Others maintain that there is nothing wrong with using a Sefer Torah for a non-obligatory use (Likutei Mahariach in the name of the Divrei Chaim of Sanz), as we find in the poskim that the Radvaz and the Arizal would use a Sefer Torah to review the weekly parsha (Ba’er Heiteiv 285:1).


Another aspect of the month of Nissan is that tachanun, a supplication usually recited after tefilas Shacharis and Mincha, is omitted. The reason for this omission is that in general tachanun is not recited on festival days or other days of that have a joyous nature. It is for this reason that one does not recite it during yomim tovim, Chanukah, minor festivals such as Tu BeShevat and on a day when there will be a bris milah. The month of Nissan also has this status. The reason for this is not because of one particular cause; rather it is due to several factors.

We mentioned earlier that during the first twelve days of Nissan the nesi’im brought offerings in the Mishkan for the inauguration of the altar. The halacha is that on a day when a person brings a korban it is considered to be a personal yom tov. It would seem that since the nesi’im were in essence representatives of all Klal Yisrael, these days are awarded the status of being a yom tov for everyone (Tur Orach Chaim 429).

Although this event happened long ago and it should not have any bearing on whether we recite tachanun, there is a basis for this in halacha. The Gemara (Pesachim 50a) discusses the prohibition of doing melacha on Erev Pesach. The reason for this injunction is disputed between the Rishonim, and several hold that since the day when one offers a korban is considered a yom tov, it is forbidden to do melacha. Therefore, the fourteenth of Nissan, when everyone brought the Korban Pesach, was considered to be a yom tov. Tosafos there concludes that this prohibition is relevant even in our time when there is no Beis HaMikdash, since the prohibition remains in place. Similarly, since the first twelve days of Nissan were elevated to the status of a festival, they retain this distinction.

Tachanun is likewise not recited on the thirteenth of Nissan because not only the day that a person brought an offering was considered to be a yom tov, but also the day when he ate the meat of the korban. This is because just as offering a korban is an opportunity of kirvas Elokim, of becoming closer to Hashem, so too when eating the meat with kedusha in Yerushalayim. Hence, the last nasi, Achira ben Einan, was still eating on the thirteenth of Nissan the meat of the korban that he had brought the day before, since a Korban Shelamim was eaten on the day it was brought, the following evening and during the following day (Kalbon HaShekel 429).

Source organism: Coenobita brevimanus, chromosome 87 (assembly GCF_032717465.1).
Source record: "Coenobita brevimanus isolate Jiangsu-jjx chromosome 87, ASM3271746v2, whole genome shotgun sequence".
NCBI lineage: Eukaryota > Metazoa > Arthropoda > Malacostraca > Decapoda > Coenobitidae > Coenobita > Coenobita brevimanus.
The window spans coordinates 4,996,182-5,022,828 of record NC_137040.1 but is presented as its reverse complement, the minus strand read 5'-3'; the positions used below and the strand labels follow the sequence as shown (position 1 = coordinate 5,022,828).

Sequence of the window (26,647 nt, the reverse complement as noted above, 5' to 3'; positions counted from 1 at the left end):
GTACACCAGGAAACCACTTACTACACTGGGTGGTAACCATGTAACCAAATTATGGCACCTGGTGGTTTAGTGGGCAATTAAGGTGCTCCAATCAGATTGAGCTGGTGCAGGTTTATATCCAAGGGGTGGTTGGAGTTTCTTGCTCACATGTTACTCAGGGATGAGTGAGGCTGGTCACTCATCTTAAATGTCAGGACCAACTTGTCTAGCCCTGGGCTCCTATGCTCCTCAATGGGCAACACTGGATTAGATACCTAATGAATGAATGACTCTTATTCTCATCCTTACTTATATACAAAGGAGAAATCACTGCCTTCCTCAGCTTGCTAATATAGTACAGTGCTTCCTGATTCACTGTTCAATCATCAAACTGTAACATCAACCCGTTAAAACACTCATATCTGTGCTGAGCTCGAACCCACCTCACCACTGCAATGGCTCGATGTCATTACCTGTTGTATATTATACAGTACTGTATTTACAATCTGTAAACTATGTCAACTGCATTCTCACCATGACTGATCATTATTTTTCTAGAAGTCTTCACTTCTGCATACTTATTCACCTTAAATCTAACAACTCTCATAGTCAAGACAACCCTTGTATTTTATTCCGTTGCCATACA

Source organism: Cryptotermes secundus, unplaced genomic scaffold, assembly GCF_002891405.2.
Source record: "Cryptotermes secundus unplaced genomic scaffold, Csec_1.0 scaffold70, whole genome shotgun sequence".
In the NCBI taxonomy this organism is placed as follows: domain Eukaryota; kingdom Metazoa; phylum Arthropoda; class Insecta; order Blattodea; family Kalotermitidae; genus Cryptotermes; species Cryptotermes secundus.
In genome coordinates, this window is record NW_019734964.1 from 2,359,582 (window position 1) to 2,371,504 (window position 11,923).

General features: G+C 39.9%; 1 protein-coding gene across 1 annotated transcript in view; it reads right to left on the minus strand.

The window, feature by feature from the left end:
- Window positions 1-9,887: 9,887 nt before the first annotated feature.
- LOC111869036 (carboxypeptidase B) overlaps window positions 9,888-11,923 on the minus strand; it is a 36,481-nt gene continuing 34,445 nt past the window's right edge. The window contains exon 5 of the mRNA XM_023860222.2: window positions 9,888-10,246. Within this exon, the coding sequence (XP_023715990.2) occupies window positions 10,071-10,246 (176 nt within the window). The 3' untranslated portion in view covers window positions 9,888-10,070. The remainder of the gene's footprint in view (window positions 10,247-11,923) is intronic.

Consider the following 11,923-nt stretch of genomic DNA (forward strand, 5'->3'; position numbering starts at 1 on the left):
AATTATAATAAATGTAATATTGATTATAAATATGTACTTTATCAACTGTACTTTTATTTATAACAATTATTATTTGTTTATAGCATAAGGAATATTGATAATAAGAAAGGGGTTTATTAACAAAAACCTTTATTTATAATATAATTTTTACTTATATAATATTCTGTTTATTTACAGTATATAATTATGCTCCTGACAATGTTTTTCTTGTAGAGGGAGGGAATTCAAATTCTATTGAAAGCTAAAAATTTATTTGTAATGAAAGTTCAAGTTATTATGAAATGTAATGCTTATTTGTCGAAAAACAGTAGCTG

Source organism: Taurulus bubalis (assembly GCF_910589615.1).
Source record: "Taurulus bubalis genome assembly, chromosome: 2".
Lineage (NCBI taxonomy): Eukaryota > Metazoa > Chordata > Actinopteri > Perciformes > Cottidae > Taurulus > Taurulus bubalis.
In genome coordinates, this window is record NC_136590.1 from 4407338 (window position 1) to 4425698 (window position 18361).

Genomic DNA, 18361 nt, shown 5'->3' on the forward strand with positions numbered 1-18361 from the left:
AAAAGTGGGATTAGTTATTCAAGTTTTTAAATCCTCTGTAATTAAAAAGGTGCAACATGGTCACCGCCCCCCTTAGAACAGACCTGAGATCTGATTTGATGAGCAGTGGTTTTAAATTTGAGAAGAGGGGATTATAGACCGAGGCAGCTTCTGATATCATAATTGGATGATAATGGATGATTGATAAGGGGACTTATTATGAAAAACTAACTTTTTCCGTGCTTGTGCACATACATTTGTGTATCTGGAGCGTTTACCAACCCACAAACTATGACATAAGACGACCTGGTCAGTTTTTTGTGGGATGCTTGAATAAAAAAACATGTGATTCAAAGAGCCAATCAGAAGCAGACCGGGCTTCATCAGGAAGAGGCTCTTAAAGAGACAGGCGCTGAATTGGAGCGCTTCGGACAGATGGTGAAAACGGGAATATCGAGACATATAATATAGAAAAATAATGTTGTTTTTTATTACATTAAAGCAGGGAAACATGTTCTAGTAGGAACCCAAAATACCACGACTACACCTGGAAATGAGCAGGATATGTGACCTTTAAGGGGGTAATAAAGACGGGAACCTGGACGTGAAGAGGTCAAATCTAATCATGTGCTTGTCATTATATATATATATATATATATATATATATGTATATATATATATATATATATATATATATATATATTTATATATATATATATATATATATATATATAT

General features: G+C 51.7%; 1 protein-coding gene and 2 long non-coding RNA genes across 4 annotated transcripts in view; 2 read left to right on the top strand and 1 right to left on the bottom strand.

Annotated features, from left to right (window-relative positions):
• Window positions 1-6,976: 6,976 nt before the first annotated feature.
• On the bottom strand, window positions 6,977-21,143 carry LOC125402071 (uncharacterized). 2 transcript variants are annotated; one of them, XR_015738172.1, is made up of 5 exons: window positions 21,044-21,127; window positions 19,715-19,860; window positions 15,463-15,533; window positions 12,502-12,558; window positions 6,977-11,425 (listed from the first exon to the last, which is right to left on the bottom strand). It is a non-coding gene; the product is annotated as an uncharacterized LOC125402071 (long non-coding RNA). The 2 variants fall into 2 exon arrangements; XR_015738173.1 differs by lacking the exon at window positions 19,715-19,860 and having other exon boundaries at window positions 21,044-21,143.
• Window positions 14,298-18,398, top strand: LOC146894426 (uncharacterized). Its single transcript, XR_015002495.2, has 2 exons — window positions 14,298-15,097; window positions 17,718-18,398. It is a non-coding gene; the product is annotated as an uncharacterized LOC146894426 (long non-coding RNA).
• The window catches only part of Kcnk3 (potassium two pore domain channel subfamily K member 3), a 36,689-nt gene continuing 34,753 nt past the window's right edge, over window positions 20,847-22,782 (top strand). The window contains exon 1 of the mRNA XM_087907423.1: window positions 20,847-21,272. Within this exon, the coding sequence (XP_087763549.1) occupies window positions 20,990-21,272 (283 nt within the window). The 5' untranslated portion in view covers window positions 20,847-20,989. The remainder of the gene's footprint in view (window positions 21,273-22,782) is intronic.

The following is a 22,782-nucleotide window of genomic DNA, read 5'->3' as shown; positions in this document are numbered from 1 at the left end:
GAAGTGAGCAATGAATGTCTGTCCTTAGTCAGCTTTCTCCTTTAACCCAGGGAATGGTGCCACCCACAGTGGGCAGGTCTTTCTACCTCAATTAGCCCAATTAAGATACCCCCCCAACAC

The fourteenth of Nissan was also a festive day since the Korban Pesach was offered. And as we mentioned, tachanun is not recited during a chag, so the seven days of Pesach are also “tachanun-free.”

The question is, why is tachanun not recited during the week after Pesach when there are no festival days? The more commonly given answer, quoted in the Mishnah Berurah (429:7), is that since most of the month has attained a level of sanctity, i.e., it is considered a yom tov, we conclude the month with the same sanctity.

The Chasam Sofer (Shu’t Chasam Sofer, vol. I, #103) provides a different reason. He quotes Sefer Ma’ase Rokei’ach, that the inauguration of the third Beis HaMikdash will take place during the week following Pesach, so it is awarded the status of being a festival in anticipation of that event. May we merit to see it bimheirah beyameinu!


Aside from tachanun, there are other sections of davening that are omitted as well. These include: 1) V’Hu Rachum, an extension of tachanun usually recited on Mondays and Thursdays; 2) the “Yehi ratzontefilah recited after Torah leining on Mondays and Thursdays on days when tachanun is recited; 3) Tzidkascha tzedek, usually recited before Aleinu during Shabbos Mincha. These three sections always follow the rules of tachanun, i.e., whenever tachanun is not recited, they are also omitted.

During tefilas Shacharis of the weekday, perek 20 of Tehillim, LaMenatzei’ach mizmor L’Dovid, is usually recited before U’Va LeTzion. There is a disagreement between minhag Ashkenaz and the Sefardic minhag when this is omitted. According to customs followed by those of Sephardic descent, it is skipped whenever tachanun is omitted. However, according to the Ashkenazim, it has its own set of days when it is omitted. Therefore, according to them, it is recited during most of Nissan, with the exception of the week of Pesach. Some also skip it on Erev Yom Tov and Isru Chag (Hilchos Chag b’Chag, Pesach 1:7).

It is worthwhile to point out a common mistake. There is a short tefillah, Keil Erech Apayim, added to the davening on Mondays and Thursdays before kriyas HaTorah. Many people assume that this is only recited on days when tachanun is said. However, the truth is that it has the same status as LaMenatzei’ach. Therefore, on a day when tachanun is not recited, but LaMenatzei’ach is, Keil Erech Apayim is added as well (Mishnah Berurah 131:35).


Since Nissan is considered a festive month, many communities do not recite Av HaRachamim or Keil Malei Rachamim during this month. There are exceptions to this rule, for example, during Yizkor on the last day of Pesach when both of these tefilos are recited, and on the Shabbos after Pesach, when many will say Av HaRachamim because of the calamities that occurred during Sefirah (Rama, Orach Chaim 284:7 and Mishnah Berurah 18).